Why I’ve Decided to Come Out of the ‘Bipolar Closet’
You didn’t know I was bipolar, did you? Secret’s out. I’m out of the bipolar closet.
There’s a reason you didn’t know. There’s a reason most of the people in my life didn’t know, so don’t take it personally. I chose to keep it to myself from pretty much everybody. You see, everyone who suffers from a mental illness knows there is a huge stigma surrounding it. The lack of love and support typically extended to a bipolar person can be crushing. I have experienced it on many occasions from friends and close family members to acquaintances and I dare say people I don’t know, who I’ve met in the grocery store.
To some extent I used to think you can’t blame them because they don’t know about mental illness, but with the number of people suffering in the country — and in the world today — now I think you can blame them, but we have to take a step to educate. Time is up on ignorance. The time has come to make a change!
Several of my hurtful stigma-related issues in recent years are when people tell me some form of their opinion of bipolar disorder, not knowing of my bipolarity. You wouldn’t believe the number of people who think bipolar women shouldn’t be allowed to have children. In the past I’ve never called them out or said anything and maybe it’s insecurity, but maybe it’s really smart to protect myself? I’m not sure, and it’s a pretty fine line between the two. I hate how the stigma always leaves feeling I have something to prove. As if I have to prove I am normal. What is normal anyways?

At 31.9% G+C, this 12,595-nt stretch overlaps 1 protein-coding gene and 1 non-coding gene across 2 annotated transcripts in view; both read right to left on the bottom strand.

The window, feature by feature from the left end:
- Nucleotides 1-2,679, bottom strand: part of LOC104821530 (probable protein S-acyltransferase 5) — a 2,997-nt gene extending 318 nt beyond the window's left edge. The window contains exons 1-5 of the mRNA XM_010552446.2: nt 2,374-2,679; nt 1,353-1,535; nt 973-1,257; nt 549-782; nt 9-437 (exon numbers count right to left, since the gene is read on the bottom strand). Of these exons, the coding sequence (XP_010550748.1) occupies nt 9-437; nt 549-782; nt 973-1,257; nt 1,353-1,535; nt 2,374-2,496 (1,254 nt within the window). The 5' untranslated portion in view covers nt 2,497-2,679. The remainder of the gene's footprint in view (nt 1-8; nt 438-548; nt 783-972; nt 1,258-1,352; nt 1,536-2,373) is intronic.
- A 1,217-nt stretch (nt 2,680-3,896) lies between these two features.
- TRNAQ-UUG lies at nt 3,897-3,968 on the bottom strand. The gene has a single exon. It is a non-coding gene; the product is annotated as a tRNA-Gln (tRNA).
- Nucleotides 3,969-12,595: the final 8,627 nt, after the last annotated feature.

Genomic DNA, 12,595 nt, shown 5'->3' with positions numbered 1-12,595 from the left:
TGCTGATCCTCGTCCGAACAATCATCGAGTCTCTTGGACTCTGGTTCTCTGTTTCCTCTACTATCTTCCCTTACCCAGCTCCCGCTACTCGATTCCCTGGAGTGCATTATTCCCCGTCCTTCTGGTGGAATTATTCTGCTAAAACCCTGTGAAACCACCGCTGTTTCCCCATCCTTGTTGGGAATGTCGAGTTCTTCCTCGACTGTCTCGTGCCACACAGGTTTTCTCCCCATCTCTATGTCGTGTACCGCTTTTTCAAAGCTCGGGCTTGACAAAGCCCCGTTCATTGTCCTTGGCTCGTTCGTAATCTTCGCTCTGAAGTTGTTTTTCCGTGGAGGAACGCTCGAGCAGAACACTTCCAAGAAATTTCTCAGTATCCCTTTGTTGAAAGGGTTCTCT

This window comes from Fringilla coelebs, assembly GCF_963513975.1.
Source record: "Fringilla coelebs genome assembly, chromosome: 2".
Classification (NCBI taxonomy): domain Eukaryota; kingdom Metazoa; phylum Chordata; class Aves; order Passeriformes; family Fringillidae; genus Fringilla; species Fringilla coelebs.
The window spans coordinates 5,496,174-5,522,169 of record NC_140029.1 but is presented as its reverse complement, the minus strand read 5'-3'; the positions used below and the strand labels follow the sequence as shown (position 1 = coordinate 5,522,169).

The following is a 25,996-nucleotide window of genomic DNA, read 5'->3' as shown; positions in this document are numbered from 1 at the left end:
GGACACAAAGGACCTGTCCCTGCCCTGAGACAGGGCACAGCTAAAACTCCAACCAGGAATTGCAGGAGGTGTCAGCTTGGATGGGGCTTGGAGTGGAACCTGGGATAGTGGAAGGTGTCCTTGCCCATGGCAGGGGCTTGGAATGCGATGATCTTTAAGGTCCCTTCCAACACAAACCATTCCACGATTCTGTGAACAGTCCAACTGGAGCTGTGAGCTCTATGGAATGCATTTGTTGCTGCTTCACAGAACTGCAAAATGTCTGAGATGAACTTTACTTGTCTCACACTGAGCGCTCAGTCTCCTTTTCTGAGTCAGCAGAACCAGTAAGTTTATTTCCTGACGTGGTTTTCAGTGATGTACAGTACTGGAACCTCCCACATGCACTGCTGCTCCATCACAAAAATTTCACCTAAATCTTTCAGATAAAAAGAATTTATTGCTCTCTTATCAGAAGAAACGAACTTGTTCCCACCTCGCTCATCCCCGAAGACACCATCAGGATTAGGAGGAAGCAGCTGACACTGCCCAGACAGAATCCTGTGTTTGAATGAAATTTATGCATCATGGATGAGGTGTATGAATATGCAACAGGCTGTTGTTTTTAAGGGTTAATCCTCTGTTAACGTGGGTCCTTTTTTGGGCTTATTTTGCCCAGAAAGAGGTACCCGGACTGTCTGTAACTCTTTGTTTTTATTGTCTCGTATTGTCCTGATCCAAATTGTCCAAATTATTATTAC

Statistically one in four adults experience some form of mental illness in a given year. This basically suggest there’s someone (at least one) affected by it in every family. Either they don’t know it, don’t admit it or won’t admit it out of fear — all largely due to stigma. Stigma is preventing people who desperately need help from seeking the help they need to function and lead a healthy and stable life.
My passionate hope is to share my story and the things I wish someone had told me from the day I was diagnosed. My hope is to help others diagnosed with bipolar disorder. Although I know we sometimes have to learn life’s lessons the hard way, it’s also nice to get practical advice, even though it may not immediately be used or particularly asked for, yet.
Those of us with bipolar disorder are all looking for support and to know someone has walked a path before us. We all want to know we are understood, and not alone in this crazy messed-up disorder.
In telling my story, my deepest desire is not only to help others but to fight the biggest fight of my life — to fight the terrible stigma attached to mental illness. Maybe, just maybe, I can show what it’s really like to live with bipolar disorder and how misunderstood it is.
I hope I don’t lose friends over this, y’all. People will always say, “If you lose friends over this, they aren’t your ‘real friends,'” and as true as that is, it would still hurt. Either way, I’m opening myself up. Take me for who I am. I’m still the girl you’ve known all along, only now, I’m actively and openly fighting for a cause I’m incredibly passionate about.
Happy and stable,
A version of this originally appeared on Mrs. Bipolarity.